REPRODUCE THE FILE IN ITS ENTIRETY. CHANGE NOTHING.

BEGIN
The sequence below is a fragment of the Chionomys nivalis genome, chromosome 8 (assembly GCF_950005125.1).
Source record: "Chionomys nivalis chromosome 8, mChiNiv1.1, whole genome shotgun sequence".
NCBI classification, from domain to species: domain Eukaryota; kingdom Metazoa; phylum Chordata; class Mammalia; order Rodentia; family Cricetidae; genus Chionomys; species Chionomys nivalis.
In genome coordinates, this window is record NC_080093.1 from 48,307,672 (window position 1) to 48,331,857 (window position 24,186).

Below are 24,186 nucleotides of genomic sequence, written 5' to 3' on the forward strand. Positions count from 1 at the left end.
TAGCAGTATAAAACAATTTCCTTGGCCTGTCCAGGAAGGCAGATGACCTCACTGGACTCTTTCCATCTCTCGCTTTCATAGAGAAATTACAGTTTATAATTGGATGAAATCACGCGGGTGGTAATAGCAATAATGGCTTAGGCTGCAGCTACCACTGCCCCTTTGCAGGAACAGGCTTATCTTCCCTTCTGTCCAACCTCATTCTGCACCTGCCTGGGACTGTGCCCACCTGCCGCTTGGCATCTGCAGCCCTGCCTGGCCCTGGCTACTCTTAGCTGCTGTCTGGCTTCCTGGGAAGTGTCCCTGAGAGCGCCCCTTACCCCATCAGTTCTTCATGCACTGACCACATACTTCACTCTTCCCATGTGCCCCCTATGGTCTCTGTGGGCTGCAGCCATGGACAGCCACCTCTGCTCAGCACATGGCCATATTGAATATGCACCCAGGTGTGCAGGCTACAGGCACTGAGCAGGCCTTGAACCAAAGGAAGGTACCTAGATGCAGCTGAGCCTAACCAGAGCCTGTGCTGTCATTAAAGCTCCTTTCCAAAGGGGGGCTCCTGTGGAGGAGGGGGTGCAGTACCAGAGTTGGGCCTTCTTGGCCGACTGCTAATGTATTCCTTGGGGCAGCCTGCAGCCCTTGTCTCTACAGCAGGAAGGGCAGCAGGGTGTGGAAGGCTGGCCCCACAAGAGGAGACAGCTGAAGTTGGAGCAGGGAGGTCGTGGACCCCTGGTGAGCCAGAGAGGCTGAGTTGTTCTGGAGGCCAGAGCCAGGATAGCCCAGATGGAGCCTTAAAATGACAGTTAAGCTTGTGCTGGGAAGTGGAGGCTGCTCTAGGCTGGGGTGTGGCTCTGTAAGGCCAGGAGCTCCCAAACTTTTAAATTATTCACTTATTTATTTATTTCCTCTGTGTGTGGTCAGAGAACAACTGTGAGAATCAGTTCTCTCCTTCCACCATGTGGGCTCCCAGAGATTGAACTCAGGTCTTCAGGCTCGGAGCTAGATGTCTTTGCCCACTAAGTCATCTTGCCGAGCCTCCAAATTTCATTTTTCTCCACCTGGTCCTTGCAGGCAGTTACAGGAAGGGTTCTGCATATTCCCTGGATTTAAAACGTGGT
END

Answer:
The sequence below is a fragment of the Chionomys nivalis genome, chromosome 8 (assembly GCF_950005125.1).
Source record: "Chionomys nivalis chromosome 8, mChiNiv1.1, whole genome shotgun sequence".
NCBI classification, from domain to species: domain Eukaryota; kingdom Metazoa; phylum Chordata; class Mammalia; order Rodentia; family Cricetidae; genus Chionomys; species Chionomys nivalis.
In genome coordinates, this window is record NC_080093.1 from 48,307,672 (window position 1) to 48,331,857 (window position 24,186).

Below are 24,186 nucleotides of genomic sequence, written 5' to 3' on the forward strand. Positions count from 1 at the left end.
TAGCAGTATAAAACAATTTCCTTGGCCTGTCCAGGAAGGCAGATGACCTCACTGGACTCTTTCCATCTCTCGCTTTCATAGAGAAATTACAGTTTATAATTGGATGAAATCACGCGGGTGGTAATAGCAATAATGGCTTAGGCTGCAGCTACCACTGCCCCTTTGCAGGAACAGGCTTATCTTCCCTTCTGTCCAACCTCATTCTGCACCTGCCTGGGACTGTGCCCACCTGCCGCTTGGCATCTGCAGCCCTGCCTGGCCCTGGCTACTCTTAGCTGCTGTCTGGCTTCCTGGGAAGTGTCCCTGAGAGCGCCCCTTACCCCATCAGTTCTTCATGCACTGACCACATACTTCACTCTTCCCATGTGCCCCCTATGGTCTCTGTGGGCTGCAGCCATGGACAGCCACCTCTGCTCAGCACATGGCCATATTGAATATGCACCCAGGTGTGCAGGCTACAGGCACTGAGCAGGCCTTGAACCAAAGGAAGGTACCTAGATGCAGCTGAGCCTAACCAGAGCCTGTGCTGTCATTAAAGCTCCTTTCCAAAGGGGGGCTCCTGTGGAGGAGGGGGTGCAGTACCAGAGTTGGGCCTTCTTGGCCGACTGCTAATGTATTCCTTGGGGCAGCCTGCAGCCCTTGTCTCTACAGCAGGAAGGGCAGCAGGGTGTGGAAGGCTGGCCCCACAAGAGGAGACAGCTGAAGTTGGAGCAGGGAGGTCGTGGACCCCTGGTGAGCCAGAGAGGCTGAGTTGTTCTGGAGGCCAGAGCCAGGATAGCCCAGATGGAGCCTTAAAATGACAGTTAAGCTTGTGCTGGGAAGTGGAGGCTGCTCTAGGCTGGGGTGTGGCTCTGTAAGGCCAGGAGCTCCCAAACTTTTAAATTATTCACTTATTTATTTATTTCCTCTGTGTGTGGTCAGAGAACAACTGTGAGAATCAGTTCTCTCCTTCCACCATGTGGGCTCCCAGAGATTGAACTCAGGTCTTCAGGCTCGGAGCTAGATGTCTTTGCCCACTAAGTCATCTTGCCGAGCCTCCAAATTTCATTTTTCTCCACCTGGTCCTTGCAGGCAGTTACAGGAAGGGTTCTGCATATTCCCTGGATTTAAAACGTGGT